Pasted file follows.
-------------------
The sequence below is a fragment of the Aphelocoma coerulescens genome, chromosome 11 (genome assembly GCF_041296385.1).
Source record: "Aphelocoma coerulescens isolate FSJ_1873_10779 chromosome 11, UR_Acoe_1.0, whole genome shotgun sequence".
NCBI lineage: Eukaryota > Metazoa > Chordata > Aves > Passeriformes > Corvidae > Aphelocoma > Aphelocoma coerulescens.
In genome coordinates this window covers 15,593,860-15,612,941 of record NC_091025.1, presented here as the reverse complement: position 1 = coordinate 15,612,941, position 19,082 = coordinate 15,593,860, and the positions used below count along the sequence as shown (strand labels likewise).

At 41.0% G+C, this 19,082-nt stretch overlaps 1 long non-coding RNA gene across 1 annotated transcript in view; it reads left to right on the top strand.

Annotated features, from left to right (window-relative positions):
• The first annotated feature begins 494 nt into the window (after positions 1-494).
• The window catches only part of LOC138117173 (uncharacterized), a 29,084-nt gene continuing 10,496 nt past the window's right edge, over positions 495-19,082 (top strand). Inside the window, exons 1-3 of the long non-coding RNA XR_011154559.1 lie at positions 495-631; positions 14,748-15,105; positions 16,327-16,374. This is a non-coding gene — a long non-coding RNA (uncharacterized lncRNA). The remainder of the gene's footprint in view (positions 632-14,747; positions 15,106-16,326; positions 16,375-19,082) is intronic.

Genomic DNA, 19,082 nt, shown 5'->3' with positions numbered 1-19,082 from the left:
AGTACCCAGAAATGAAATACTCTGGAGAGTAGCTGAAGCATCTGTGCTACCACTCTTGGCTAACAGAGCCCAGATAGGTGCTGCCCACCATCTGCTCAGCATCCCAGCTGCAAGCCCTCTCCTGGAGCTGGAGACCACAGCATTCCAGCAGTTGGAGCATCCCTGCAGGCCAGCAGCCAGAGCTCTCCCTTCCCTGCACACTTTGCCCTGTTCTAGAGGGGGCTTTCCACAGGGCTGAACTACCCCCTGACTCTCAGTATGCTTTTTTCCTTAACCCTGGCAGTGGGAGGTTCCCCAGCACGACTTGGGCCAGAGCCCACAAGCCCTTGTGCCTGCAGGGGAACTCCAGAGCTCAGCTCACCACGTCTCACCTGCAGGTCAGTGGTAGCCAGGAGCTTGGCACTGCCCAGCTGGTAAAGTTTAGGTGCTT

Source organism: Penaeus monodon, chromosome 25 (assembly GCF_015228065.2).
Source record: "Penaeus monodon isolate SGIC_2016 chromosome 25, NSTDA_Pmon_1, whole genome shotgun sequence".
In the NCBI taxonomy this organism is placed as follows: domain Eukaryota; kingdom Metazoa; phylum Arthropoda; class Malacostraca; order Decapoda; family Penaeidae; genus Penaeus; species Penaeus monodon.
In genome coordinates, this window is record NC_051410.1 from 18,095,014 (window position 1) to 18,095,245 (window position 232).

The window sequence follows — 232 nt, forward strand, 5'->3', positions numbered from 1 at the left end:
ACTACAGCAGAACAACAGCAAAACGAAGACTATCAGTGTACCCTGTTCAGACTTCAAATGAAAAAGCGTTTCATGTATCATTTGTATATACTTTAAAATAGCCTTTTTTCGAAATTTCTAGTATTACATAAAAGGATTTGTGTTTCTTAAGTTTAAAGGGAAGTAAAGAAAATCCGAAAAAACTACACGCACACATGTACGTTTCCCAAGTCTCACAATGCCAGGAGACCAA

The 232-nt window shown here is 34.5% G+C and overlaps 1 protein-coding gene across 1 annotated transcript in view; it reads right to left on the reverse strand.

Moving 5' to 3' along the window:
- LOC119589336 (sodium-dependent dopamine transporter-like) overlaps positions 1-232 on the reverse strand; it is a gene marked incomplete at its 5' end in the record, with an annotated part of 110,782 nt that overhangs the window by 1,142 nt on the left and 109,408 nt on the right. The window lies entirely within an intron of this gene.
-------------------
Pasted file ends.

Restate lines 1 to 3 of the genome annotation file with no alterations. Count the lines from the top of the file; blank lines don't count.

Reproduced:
The sequence below is a fragment of the Aphelocoma coerulescens genome, chromosome 11 (genome assembly GCF_041296385.1).
Source record: "Aphelocoma coerulescens isolate FSJ_1873_10779 chromosome 11, UR_Acoe_1.0, whole genome shotgun sequence".
NCBI lineage: Eukaryota > Metazoa > Chordata > Aves > Passeriformes > Corvidae > Aphelocoma > Aphelocoma coerulescens.